DNA-based identification. After trimming sequence ends with poor base call quality, the final alignment yielded 446 base pairs with 154 variable sites, and 22 haplotypes. The magnitude of sequence divergence clearly demonstrates the existence of a new species of Hyphessobrycon inhabiting the Munim and Preguiças river basins in Maranhão State. Average genetic distances were 14.2%, with the highest values between H. pyrrhonotus and H. epicharis (19.2%), while the lowest value (2.7%) was between H. epicharis and H. sweglesi (Table 1). Hyphessobrycon piorskii sp. n. has 17% sequence divergent, on average, from the other taxa, with a minimum distance with H. eques (13.9%) and a maximum with H. rosaceus (18.4%) (Table 2).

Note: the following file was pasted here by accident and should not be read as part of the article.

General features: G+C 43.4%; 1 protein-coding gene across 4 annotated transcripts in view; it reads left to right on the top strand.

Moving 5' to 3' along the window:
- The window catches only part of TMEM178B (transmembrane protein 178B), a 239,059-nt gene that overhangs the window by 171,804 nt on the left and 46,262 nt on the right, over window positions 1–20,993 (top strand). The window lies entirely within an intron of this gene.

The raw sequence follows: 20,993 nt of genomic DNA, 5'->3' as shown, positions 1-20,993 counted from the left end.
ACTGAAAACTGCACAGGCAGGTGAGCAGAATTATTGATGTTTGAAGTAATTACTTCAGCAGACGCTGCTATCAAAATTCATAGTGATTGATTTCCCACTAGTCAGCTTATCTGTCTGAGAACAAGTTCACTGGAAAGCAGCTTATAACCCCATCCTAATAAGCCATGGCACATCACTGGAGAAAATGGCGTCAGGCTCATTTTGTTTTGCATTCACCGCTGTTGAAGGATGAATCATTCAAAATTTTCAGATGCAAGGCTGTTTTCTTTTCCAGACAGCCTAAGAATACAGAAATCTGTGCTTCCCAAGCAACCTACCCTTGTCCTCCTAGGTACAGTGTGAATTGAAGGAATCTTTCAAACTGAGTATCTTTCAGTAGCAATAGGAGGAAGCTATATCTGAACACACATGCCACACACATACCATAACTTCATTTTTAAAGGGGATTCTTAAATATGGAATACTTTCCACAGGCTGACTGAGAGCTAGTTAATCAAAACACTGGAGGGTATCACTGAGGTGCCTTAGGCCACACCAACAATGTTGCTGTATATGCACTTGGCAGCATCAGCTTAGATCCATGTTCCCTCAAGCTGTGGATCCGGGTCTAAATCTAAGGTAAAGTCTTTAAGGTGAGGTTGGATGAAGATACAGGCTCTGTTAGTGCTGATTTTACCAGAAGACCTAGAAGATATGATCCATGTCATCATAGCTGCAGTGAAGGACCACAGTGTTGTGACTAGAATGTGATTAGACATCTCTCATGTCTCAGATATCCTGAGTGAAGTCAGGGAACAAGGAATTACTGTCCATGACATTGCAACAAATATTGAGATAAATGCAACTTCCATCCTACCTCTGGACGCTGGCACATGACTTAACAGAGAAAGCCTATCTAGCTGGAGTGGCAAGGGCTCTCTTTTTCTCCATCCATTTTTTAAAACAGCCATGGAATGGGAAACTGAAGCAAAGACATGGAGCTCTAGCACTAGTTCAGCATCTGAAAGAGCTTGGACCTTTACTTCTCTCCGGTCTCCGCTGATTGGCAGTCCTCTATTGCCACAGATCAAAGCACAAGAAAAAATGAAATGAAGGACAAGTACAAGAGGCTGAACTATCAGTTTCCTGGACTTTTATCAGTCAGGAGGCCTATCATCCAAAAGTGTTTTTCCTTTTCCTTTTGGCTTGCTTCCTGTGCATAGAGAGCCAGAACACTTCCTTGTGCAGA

Other evidence for the new species is that H. piorskii sp. n. formed a single and exclusive clade with maximum posterior probability support (posterior probability = 1) in the Bayesian phylogenetic tree (Figure 7). Furthermore, H. piorskii sp. n. clade is located within the Hyphessobrycon s. str. group with high support of posterior probability (0.94). Hyphessobrycon piorskii sp. n. was recovered as the sister-group of the clade including H. bentosi, H. socolofi, H. megalopterus, H. erythrostigma and H. pyrrhonotus, with branch support of posterior probability value of 0.55. Pristella maxillaris and Moenkhausia hemigrammoides formed a clade (posterior probability value = 0.86), and it was recovered as the sister-clade of the Hyphessobrycon s. str. group (posterior probability value = 0.6).

Kimura-2 parameters pairwise genetic distances among species. Species names in the upper columns are abbreviated as follows: H. piorskii (Hpio), H. flammeus (Hfla), H. anisitsi (Han), H. socolofi (Hsoc), H. copelandi (Hcop), H. bentosi (Hben), H. megalopterus (Hmeg), H. eques (Hequ), H. erythrostigma (Hery), H. pyrrhonotus (Hpyr), H. rosaceus (Hros), H. sweglesi (Hswe), H. epicharis (Hepi), M. hemigrammoides (Mhem), and P. maxillaris (Pmax).